Helping someone vulnerable to feel comfortable at Christmas can be uplifting and rewarding. Age UK also looking for volunteers to prevent loneliness is prevalent, as are UK foodbanks – you can find your nearest one here. This Christmas is as good a time as any to make a difference.
Even if religion isn’t your thing, Christmas is a great time to reflect on where you are at the moment and how things might change so stay the same in the new year. Go to Church, head to stonehenge, or sit and ponder at one of the outdoor Light Festivals all over the North of England.
You don’t have to break the bank to catch amazing shows around Christmas, whether its nativity, opera or pantomime. Bag cheap tickets to Christmas classics like The Nutcracker, or go and support a small production at your local theatre.
Whether baking or crafts are your thing, go for it. You could start by making your own Christmas cards, or a pretty wreath to hang on your door. Instead of endless wrapping, you could make your own Christmas crackers and fill them with personalised gifts. Get your friends over for a craft session, sell your wares at work or school and donate the proceedings to charity. Trust me, coating everything in glitter with carefree abandon is seriously therapeutic.
If you’re lucky enough to live in a place with limitless walks, forest and greenery, go deer spotting! Take some binoculars, channel Chris Packham and see what you can find. If you’re a city dweller and green landscapes are limited to the park down the road, why not take your family on a trip to a Reindeer farm? Meet Rudolph and marvel at the natural world.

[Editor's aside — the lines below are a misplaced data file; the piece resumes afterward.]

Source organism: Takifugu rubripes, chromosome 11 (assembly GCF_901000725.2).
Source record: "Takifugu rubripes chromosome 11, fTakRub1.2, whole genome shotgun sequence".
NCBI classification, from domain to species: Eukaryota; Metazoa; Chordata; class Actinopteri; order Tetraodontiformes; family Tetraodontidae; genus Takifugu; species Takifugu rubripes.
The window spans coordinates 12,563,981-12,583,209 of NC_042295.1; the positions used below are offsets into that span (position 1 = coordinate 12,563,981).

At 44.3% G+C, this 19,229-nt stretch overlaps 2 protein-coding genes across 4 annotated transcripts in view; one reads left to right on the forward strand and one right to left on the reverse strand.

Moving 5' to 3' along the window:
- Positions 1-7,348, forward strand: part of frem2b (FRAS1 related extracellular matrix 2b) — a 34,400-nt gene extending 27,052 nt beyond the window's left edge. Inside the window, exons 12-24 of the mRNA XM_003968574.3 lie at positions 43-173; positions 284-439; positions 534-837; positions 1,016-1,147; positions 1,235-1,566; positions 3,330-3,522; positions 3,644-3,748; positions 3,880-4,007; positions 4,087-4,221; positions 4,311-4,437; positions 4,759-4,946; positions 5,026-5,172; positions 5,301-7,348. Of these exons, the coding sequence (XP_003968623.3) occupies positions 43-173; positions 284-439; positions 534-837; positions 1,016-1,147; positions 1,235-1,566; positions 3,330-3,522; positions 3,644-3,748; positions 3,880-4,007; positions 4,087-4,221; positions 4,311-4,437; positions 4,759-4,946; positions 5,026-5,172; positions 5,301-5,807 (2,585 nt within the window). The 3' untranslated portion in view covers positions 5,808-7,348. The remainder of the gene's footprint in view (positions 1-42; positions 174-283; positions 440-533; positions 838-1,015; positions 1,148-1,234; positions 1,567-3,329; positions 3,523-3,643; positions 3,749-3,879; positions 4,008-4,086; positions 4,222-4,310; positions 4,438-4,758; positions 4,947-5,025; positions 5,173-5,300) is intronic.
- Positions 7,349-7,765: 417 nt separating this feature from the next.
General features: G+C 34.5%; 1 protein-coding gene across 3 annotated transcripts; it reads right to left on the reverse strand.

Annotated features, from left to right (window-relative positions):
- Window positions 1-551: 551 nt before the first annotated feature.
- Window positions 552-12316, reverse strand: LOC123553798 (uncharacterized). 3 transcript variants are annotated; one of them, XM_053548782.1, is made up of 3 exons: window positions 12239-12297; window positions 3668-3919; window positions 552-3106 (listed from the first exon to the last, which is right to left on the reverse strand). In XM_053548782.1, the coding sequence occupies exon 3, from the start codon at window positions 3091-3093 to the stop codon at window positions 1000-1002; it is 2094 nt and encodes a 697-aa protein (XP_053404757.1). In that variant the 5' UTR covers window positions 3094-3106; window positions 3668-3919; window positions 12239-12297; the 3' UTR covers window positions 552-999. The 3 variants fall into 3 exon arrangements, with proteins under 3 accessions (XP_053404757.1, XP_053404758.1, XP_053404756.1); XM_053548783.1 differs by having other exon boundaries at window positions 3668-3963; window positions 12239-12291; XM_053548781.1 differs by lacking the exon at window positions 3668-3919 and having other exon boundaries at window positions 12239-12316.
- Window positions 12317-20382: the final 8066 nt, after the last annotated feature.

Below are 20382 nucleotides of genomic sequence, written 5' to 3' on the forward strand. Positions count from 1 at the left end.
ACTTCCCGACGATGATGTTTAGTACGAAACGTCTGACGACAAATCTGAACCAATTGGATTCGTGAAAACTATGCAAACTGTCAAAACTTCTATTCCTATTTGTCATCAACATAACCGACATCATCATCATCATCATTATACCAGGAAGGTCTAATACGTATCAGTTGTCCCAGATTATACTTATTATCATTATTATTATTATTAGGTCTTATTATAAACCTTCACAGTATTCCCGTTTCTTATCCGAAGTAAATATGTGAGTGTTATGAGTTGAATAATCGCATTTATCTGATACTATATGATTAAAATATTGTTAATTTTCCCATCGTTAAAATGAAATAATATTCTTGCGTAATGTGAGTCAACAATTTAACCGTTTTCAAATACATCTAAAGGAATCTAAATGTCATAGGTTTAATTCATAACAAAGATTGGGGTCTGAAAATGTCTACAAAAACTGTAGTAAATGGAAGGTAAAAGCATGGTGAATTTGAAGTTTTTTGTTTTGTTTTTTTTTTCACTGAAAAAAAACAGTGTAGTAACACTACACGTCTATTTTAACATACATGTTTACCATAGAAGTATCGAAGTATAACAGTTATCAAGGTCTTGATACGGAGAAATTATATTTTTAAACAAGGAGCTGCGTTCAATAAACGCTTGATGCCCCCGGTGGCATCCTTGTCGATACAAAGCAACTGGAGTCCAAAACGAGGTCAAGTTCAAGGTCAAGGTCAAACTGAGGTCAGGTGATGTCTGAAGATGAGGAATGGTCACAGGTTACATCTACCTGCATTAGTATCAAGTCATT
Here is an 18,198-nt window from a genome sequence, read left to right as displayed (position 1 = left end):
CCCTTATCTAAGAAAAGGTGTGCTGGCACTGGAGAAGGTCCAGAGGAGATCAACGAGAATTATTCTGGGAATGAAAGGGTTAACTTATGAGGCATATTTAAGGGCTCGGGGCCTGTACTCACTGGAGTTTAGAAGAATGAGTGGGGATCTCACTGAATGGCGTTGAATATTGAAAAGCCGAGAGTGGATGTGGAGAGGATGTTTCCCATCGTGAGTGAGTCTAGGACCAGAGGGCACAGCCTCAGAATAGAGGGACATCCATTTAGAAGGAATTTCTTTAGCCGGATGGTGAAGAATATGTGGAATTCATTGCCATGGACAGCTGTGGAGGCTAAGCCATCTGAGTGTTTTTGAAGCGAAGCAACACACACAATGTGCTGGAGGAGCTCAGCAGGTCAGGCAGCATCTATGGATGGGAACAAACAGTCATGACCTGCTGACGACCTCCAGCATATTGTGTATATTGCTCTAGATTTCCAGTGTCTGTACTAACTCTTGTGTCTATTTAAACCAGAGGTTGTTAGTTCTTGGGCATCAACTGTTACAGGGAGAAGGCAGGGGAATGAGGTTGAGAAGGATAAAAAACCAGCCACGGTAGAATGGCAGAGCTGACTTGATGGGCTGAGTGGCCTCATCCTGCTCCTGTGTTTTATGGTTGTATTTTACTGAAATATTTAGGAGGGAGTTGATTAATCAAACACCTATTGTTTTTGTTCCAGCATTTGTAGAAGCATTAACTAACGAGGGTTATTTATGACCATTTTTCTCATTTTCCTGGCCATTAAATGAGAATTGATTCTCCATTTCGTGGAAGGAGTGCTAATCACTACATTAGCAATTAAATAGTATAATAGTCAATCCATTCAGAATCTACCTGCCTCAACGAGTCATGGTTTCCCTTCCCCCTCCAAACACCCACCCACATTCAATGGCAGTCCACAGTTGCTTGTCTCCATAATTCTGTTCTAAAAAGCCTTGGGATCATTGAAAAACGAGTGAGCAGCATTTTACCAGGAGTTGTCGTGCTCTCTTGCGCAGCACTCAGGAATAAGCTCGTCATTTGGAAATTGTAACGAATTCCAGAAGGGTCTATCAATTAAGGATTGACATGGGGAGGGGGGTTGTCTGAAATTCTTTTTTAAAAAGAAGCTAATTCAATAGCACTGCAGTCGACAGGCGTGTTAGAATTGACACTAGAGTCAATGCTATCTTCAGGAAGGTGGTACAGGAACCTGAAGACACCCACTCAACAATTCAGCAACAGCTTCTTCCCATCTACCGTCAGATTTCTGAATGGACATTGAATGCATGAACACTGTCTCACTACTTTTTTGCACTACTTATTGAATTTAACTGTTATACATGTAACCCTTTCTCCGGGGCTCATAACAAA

It’s not until you’re freezing and clinging helplessly onto the side of the ice rink’s barrier, that you remember why you don’t do this more often. However, the lights are pretty and it’s just as fun to watch your friends making a worse job of it than you are. Top spots are the beautiful grounds of Somerset House or Brighton’s Royal Pavilion (pictured), but really any ice will do.
When the house is full of people at Christmas, the table kind of becomes redundant anyway. Embrace it by putting on your own lunch or Christmas afternoon tea in true winter picnic style. You could buy your own hamper like Tesco’s alcohol-free one, or create your own and tailor it to your guests or family. We’ve got tons of fancy and festive drinks recipes. Or, if you want something gorgeously spiced and low-effort, gently warm some apple juice in a saucepan with a stick of cinnamon and a knob of butter. Smooth and delicious.
After the initial excitement of your own town’s festive glamour, it’s always nice to see somewhere new. Get the bus up the road and check out the competition, or go to the city for a steaming hot chocolate and a wander. You know you want to.
Is it even Christmas if you haven’t forced your entire family into Christmas jumpers? Keep those memories by getting some cheesy family snaps. If you do one every year, you can look back on them later and remember all the new memories you created and how they changed over time. See here for the obligatory Pinterest inspiration. Start new journey, record it, and make sure those traditions stay.
If you enjoyed this and need some inspiration, read more about how to avoid alcohol this Christmas. And you can still join our Sober Christmas Together online programme.